Bad news for Peacock's wounded laffer slate
NEW YORK — Fox’s decision to plant “Temptation Island” on Thursdays is bad news for NBC’s already battered comedy lineup.
As if facing the CBS hit “CSI: Crime Scene Investigation” weren’t bad enough, Fox’s skedding of its mega-successful surf-and-sex reality skein at 9 p.m. means the combo of NBC’s “Will & Grace” and “Just Shoot Me” will face another serious threat in a time period the two shows once dominated in adults 18-49.
For Fox, which has played dead on Thursday for the past few years, the move means the net finally has a real shot at fixing one of its major ratings trouble spots.
“It’s a show that was enormously successful for us this past season, and it’s going to make a lot of noise for us on Thursday night,” Fox TV topper Sandy Grushow said.
Whether the second “Temptation” will prove as alluring to viewers as the original is uncertain. Some prognosticators wonder if viewers will return, since none of the original four couples split at the end of the first series.
“I think some of the luster will wear off,” Horizon Media senior VP of research Brad Adgate said. “I would be surprised if the ratings increased from its first season, especially since it’s in a tougher time period.”
Fox, however, can’t do much worse than the low-single-digit shares it’s been averaging on Thursdays.
And this time around, the trip to “Temptation Island” will be extended. Last season, the reality skein aired seven episodes; Fox will air about 10 next season, extending the show’s run into the first quarter of 2002.
Pundits had wondered whether “Temptation Island” would be announced as part of Fox’s fall lineup. Grushow, though, said, “There was never any question that ‘Temptation’ was going to wind up on the fall schedule.”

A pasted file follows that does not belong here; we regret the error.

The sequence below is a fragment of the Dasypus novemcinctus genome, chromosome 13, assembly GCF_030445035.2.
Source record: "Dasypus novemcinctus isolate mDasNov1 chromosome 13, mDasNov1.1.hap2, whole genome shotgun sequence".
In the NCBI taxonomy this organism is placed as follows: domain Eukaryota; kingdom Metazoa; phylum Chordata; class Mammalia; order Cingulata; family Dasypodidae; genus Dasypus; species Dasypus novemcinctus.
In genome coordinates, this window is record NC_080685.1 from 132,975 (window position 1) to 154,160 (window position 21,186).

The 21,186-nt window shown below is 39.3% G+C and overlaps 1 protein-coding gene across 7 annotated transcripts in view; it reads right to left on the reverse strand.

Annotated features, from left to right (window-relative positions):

The racy reality show had difficulty selling ads in the past because of content issues, but Grushow said he’s not expecting that to be a problem this time.
Thursday, in particular, is a big night for movie advertisers who generally target young viewers — and Fox, along with CBS, will now be taking slices from a pie that once belonged almost entirely to NBC.
The Peacock’s one trump card remains “ER,” which has allowed the net to hold onto its Thursday crown this season in the face of the Eye’s “Survivor”-“CSI” challenge, although the medical drama fell to some record low ratings this season.
“Temptation” isn’t the only reality dish on the Fox menu. Net may bring back “Boot Camp,” and while “Police Videos” isn’t on the fall sked, it could return in the future.
Alternative topper Mike Darnell has several other projects in the works for next season, insiders said; if any one of them pops like “Temptation” did, Fox could meet its goal of winning a season among adults 18-49.
Meanwhile, at their upfront presentation on Thursday in Gotham, Fox execs officially unveiled their fall primetime sked, which includes two new dramas and three new comedies (Daily Variety, March 16).
While Fox sealed a deal for “The X-Files” to return for a ninth season, Grushow said negotiations with the show’s exec producer, Chris Carter, are still under way.
“At this moment, our expectation is that he’ll come back and run the show,” Grushow said. If he is not the showrunner, Carter would serve as a consultant, in which case Frank Spotnitz and Vince Gilligan would serve as showrunners, and John Shiban would be elevated to exec producer (Daily Variety, May 17).
David Duchovny will not return next season (Robert Patrick remains), but Gillian Anderson will appear in every episode, and newcomer Annabeth Gish will become a regular.
Grushow emphasized that while “Greg the Bunny” and “Andy Richter Controls the Universe” won’t be launched until midseason, that doesn’t indicate a lack of belief in the shows.
“We had more solid shows than periods to fill,” Grushow said.
(Josef Adalian contributed to this report.)